51. As soon as peace is restored, we will banish from the kingdom all foreign born knights, crossbowmen, serjeants, and mercenary soldiers who have come with horses and arms to the kingdom's hurt.

52. If anyone has been dispossessed or removed by us, without the legal judgment of his peers, from his lands, castles, franchises, or from his right, we will immediately restore them to him; and if a dispute arise over this, then let it be decided by the five and twenty barons of whom mention is made below in the clause for securing the peace. Moreover, for all those possessions, from which anyone has, without the lawful judgment of his peers, been disseised or removed, by our father, King Henry, or by our brother, King Richard, and which we retain in our hand (or which as possessed by others, to whom we are bound to warrant them) we shall have respite until the usual term of crusaders; excepting those things about which a plea has been raised, or an inquest made by our order, before our taking of the cross; but as soon as we return from the expedition, we will immediately grant full justice therein.

53. We shall have, moreover, the same respite and in the same manner in rendering justice concerning the disafforestation or retention of those forests which Henry our father and Richard our broter afforested, and concerning the wardship of lands which are of the fief of another (namely, such wardships as we have hitherto had by reason of a fief which anyone held of us by knight's service), and concerning abbeys founded on other fiefs than our own, in which the lord of the fee claims to have right; and when we have returned, or if we desist from our expedition, we will immediately grant full justice to all who complain of such things.

54. No one shall be arrested or imprisoned upon the appeal of a woman, for the death of any other than her husband.

55. All fines made with us unjustly and against the law of the land, and all amercements, imposed unjustly and against the law of the land, shall be entirely remitted, or else it shall be done concerning them according to the decision of the five and twenty barons whom mention is made below in the clause for securing the pease, or according to the judgment of the majority of the same, along with the aforesaid Stephen, archbishop of Canterbury, if he can be present, and such others as he may wish to bring with him for this purpose, and if he cannot be present the business shall nevertheless proceed without him, provided always that if any one or more of the aforesaid five and twenty barons are in a similar suit, they shall be removed as far as concerns this particular judgment, others being substituted in their places after having been selected by the rest of the same five and twenty for this purpose only, and after having been sworn.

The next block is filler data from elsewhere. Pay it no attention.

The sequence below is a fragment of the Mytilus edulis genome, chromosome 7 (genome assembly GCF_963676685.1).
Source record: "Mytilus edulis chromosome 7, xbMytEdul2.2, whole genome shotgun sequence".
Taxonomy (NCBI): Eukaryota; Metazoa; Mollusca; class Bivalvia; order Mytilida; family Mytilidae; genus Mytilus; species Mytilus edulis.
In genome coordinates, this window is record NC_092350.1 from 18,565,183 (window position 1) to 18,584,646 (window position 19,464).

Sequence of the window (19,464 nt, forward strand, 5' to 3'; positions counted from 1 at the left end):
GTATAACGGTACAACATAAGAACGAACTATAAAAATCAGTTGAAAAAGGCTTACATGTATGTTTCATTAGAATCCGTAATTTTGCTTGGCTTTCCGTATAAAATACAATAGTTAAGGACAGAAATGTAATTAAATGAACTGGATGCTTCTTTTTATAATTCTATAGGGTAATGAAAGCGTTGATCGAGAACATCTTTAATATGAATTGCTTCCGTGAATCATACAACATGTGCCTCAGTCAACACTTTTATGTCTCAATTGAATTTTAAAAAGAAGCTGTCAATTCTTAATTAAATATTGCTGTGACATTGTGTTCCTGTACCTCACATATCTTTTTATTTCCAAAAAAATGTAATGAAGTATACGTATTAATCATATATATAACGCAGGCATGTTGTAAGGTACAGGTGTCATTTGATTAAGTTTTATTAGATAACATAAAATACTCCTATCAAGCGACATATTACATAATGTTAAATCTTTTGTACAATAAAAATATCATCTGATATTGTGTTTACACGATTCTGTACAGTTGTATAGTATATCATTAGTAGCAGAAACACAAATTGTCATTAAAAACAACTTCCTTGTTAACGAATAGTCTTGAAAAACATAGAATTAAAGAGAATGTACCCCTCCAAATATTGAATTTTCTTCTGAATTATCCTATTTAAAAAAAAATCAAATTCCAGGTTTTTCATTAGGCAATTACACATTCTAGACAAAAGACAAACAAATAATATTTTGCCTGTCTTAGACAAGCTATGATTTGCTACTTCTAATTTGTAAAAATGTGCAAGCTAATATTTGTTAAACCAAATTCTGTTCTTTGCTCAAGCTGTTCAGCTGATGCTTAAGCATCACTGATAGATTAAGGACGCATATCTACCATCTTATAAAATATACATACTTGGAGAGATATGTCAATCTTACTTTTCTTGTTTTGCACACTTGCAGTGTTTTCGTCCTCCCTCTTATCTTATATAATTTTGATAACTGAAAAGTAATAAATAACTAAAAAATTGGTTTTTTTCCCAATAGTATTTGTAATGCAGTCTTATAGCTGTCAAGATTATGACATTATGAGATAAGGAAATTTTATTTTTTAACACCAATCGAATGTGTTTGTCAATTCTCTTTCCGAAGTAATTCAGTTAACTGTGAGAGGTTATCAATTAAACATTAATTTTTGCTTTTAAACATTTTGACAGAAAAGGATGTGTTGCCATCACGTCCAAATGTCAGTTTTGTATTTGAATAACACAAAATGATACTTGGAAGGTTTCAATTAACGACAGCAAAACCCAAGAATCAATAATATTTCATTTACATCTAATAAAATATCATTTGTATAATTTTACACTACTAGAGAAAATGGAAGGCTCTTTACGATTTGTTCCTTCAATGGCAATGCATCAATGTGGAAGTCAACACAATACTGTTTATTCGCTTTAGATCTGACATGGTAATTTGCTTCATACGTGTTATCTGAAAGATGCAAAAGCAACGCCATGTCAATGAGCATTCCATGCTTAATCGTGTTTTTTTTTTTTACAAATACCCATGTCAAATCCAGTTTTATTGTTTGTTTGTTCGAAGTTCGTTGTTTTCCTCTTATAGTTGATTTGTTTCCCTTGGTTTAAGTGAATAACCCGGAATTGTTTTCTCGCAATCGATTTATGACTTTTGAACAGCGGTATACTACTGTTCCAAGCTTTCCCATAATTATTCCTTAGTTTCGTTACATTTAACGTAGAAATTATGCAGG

56. If we have disseised or removed Welshmen from lands or liberties, or other things, without the legal judgment of their peers in England or in Wales, they shall be immediately restored to them; and if a dispute arise over this, then let it be decided in the marches by the judgment of their peers; for the tenements in England according to the law of England, for tenements in Wales according to the law of Wales, and for tenements in the marches according to the law of the marches. Welshmen shall do the same to us and ours.

57. Further, for all those possessions from which any Welshman has, without the lawful judgment of his peers, been disseised or removed by King Henry our father, or King Richard our brother, and which we retain in our hand (or which are possessed by others, and which we ought to warrant), we will have respite until the usual term of crusaders; excepting those things about which a plea has been raised or an inquest made by our order before we took the cross; but as soon as we return (or if perchance we desist from our expedition), we will immediately grant full justice in accordance with the laws of the Welsh and in relation to the foresaid regions.

58. We will immediately give up the son of Llywelyn and all the hostages of Wales, and the charters delivered to us as security for the peace.

59. We will do towards Alexander, king of Scots, concerning the return of his sisters and his hostages, and concerning his franchises, and his right, in the same manner as we shall do towards our owher barons of England, unless it ought to be otherwise according to the charters which we hold from William his father, formerly king of Scots; and this shall be according to the judgment of his peers in our court.

60. Moreover, all these aforesaid customs and liberties, the observances of which we have granted in our kingdom as far as pertains to us towards our men, shall be observed b all of our kingdom, as well clergy as laymen, as far as pertains to them towards their men.